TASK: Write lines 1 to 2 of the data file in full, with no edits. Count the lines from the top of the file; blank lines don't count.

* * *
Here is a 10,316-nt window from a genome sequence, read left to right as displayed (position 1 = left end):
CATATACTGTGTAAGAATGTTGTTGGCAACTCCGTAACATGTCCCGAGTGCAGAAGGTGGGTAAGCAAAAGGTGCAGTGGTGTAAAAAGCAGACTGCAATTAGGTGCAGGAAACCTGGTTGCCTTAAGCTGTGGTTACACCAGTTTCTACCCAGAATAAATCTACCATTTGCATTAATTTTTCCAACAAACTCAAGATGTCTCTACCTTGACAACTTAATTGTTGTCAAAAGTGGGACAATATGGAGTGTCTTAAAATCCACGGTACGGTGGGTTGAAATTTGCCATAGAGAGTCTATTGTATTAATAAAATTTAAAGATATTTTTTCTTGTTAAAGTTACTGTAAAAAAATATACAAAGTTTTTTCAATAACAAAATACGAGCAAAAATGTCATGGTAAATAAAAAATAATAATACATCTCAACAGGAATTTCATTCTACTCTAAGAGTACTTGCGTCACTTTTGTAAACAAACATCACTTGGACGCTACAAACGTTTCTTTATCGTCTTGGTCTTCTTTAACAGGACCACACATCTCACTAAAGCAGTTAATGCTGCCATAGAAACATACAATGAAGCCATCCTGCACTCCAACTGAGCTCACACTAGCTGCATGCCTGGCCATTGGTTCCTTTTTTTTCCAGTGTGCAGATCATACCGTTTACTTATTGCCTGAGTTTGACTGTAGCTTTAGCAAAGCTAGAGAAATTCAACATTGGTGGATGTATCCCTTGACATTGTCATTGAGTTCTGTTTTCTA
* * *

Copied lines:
Here is a 10,316-nt window from a genome sequence, read left to right as displayed (position 1 = left end):
CATATACTGTGTAAGAATGTTGTTGGCAACTCCGTAACATGTCCCGAGTGCAGAAGGTGGGTAAGCAAAAGGTGCAGTGGTGTAAAAAGCAGACTGCAATTAGGTGCAGGAAACCTGGTTGCCTTAAGCTGTGGTTACACCAGTTTCTACCCAGAATAAATCTACCATTTGCATTAATTTTTCCAACAAACTCAAGATGTCTCTACCTTGACAACTTAATTGTTGTCAAAAGTGGGACAATATGGAGTGTCTTAAAATCCACGGTACGGTGGGTTGAAATTTGCCATAGAGAGTCTATTGTATTAATAAAATTTAAAGATATTTTTTCTTGTTAAAGTTACTGTAAAAAAATATACAAAGTTTTTTCAATAACAAAATACGAGCAAAAATGTCATGGTAAATAAAAAATAATAATACATCTCAACAGGAATTTCATTCTACTCTAAGAGTACTTGCGTCACTTTTGTAAACAAACATCACTTGGACGCTACAAACGTTTCTTTATCGTCTTGGTCTTCTTTAACAGGACCACACATCTCACTAAAGCAGTTAATGCTGCCATAGAAACATACAATGAAGCCATCCTGCACTCCAACTGAGCTCACACTAGCTGCATGCCTGGCCATTGGTTCCTTTTTTTTCCAGTGTGCAGATCATACCGTTTACTTATTGCCTGAGTTTGACTGTAGCTTTAGCAAAGCTAGAGAAATTCAACATTGGTGGATGTATCCCTTGACATTGTCATTGAGTTCTGTTTTCTA